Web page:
After many years, the startling rumour spread amongst the good folk of Lopatcong that the abode of the Jesuits was to be occupied and opened up as a publick house. “Hast thou heard the gossip, neighbour Brakeley,” said one, “that the Jesuits are to be banished from our midst to give room for present entertainment?” “I nebber will drink thar,” declared Rodney emphatically, and it is extremely doubtful if he ever did as dearly as he loved the cup that inebriates.  Mr. Brakeley viewed with much displeasure the proposed desecration, as he termed it. He was loathe, he confessed, to give up the associations connected with the old Mission. The place was known thenceforth as the Straw Tavern. The new proprietor was naturally regarded with considerable suspicion in the neighbourhood and folk eyed him askance as he appeared in their midst at church. The evil reputation of his house, as haunted by the goblin Jesuits, kept many away and his custom at first was extremely small. But during the war of the Revolution, it was a popular and well-patronized hostelry; and at the sign of the Sheaf of Wheat, loyalist and patriot have found good cheer, for mine host made no distinction provided the reckoning was promptly paid (White, 1888, p7-8).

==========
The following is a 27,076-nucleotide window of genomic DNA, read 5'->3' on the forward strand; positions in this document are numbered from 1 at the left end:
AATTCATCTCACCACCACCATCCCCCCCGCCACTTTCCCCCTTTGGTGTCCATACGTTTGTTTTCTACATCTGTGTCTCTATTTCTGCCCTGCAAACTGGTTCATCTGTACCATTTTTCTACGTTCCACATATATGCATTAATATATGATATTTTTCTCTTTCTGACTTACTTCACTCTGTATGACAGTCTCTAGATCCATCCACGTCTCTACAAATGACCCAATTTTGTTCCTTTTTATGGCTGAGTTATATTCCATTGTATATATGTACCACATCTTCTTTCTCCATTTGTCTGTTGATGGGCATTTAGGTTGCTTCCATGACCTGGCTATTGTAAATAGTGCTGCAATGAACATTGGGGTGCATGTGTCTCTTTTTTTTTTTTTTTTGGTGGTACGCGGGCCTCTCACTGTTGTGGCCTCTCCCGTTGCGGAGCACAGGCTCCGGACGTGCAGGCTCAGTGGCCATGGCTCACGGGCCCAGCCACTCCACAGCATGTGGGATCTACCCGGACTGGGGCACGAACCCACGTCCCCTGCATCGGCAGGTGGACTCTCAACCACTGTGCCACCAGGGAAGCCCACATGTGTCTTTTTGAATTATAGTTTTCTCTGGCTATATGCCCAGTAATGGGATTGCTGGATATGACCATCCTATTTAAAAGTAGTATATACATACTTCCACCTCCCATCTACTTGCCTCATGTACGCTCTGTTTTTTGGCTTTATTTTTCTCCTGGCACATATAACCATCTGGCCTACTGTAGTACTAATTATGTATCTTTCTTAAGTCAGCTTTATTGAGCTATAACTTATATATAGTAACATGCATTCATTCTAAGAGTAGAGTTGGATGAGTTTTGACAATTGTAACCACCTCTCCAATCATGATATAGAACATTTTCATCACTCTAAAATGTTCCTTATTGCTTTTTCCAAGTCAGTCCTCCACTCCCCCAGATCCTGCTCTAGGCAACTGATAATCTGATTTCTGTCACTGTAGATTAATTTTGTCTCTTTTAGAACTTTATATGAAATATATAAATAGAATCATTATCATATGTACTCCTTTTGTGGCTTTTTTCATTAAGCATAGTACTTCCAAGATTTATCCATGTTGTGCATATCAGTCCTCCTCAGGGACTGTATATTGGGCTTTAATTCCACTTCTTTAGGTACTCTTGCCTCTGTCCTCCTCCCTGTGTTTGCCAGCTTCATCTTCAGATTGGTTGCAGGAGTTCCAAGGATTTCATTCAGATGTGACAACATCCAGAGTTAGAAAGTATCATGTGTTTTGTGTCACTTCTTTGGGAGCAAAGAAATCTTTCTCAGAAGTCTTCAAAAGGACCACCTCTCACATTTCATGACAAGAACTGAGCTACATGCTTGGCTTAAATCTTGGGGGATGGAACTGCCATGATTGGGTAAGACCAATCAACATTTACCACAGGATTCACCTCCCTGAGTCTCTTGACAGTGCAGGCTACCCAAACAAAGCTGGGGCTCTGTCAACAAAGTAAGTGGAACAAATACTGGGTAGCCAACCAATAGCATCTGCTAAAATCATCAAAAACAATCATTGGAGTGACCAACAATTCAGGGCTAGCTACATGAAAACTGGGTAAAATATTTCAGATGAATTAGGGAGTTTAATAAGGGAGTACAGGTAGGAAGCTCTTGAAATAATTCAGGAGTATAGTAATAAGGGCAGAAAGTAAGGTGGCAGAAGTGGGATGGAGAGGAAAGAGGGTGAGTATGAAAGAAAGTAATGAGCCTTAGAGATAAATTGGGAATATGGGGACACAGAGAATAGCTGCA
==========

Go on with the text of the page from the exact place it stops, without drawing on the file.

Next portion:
By the time of the French and Indian War (1754-1763), the Straw Tavern was well established.  Somewhere around 1755, a contingent of British Redcoats, looking for shelter from a blizzard, stumbled onto the Straw Tavern.  This must have seemed a stroke of good luck, as they lit a fire, kicked back, and proceeded to get wickedly drunk.  Presumably, this was quite literally “the final straw” for the incorporeal Jesuits who haunted the place.